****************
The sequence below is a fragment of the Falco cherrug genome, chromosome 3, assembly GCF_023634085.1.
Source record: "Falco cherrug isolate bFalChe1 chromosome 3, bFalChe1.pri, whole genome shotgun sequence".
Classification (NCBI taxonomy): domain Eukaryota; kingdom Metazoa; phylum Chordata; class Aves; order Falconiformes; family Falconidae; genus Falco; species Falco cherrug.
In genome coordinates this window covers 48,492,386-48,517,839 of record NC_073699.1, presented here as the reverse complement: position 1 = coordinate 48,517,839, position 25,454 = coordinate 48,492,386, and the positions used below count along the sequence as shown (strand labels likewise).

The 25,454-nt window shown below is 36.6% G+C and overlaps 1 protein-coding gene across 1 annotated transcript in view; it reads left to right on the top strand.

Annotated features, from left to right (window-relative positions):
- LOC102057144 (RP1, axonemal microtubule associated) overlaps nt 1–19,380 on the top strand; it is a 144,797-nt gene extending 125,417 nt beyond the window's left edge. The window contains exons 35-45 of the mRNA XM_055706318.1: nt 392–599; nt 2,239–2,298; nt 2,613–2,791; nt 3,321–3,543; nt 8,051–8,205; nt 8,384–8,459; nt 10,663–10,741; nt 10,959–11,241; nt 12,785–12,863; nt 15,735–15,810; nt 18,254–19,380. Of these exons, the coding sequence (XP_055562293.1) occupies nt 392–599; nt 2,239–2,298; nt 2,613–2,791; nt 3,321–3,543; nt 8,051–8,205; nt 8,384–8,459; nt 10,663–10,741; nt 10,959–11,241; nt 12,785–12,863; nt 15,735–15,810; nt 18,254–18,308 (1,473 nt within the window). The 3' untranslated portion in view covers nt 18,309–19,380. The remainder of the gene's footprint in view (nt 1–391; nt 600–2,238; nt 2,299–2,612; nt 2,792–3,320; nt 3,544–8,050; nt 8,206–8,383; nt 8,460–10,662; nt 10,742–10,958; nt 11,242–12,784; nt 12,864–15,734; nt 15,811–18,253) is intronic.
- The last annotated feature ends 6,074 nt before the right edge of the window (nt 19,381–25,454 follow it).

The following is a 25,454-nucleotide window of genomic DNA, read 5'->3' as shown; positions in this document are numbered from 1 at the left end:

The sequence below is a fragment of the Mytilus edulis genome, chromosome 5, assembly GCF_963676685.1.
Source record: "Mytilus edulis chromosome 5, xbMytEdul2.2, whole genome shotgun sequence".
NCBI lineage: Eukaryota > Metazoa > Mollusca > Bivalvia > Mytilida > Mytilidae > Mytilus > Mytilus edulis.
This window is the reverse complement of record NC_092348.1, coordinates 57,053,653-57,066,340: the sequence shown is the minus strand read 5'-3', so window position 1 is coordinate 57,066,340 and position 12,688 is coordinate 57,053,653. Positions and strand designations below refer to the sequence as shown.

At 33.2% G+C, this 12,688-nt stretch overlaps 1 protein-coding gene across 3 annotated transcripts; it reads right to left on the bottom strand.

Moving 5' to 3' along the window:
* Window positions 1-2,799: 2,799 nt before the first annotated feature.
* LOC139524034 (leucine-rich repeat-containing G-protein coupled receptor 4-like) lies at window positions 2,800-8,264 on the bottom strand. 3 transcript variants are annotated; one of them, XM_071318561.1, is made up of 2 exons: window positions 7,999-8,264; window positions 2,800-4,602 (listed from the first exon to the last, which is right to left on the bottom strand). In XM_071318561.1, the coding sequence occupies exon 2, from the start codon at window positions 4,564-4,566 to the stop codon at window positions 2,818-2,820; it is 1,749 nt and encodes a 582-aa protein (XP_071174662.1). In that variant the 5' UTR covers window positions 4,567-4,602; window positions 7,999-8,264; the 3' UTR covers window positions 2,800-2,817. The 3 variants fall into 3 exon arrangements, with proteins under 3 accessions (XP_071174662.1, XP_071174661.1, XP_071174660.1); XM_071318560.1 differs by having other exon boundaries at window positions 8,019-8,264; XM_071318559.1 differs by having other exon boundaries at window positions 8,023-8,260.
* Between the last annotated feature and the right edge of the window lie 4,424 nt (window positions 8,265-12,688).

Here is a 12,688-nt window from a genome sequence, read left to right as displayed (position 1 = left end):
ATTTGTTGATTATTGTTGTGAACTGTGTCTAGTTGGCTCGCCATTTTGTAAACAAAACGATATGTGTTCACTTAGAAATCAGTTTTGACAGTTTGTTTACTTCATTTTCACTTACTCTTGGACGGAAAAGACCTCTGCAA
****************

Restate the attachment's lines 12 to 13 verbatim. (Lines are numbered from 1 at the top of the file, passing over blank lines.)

NCBI lineage: Eukaryota > Metazoa > Mollusca > Bivalvia > Mytilida > Mytilidae > Mytilus > Mytilus edulis.
This window is the reverse complement of record NC_092348.1, coordinates 57,053,653-57,066,340: the sequence shown is the minus strand read 5'-3', so window position 1 is coordinate 57,066,340 and position 12,688 is coordinate 57,053,653. Positions and strand designations below refer to the sequence as shown.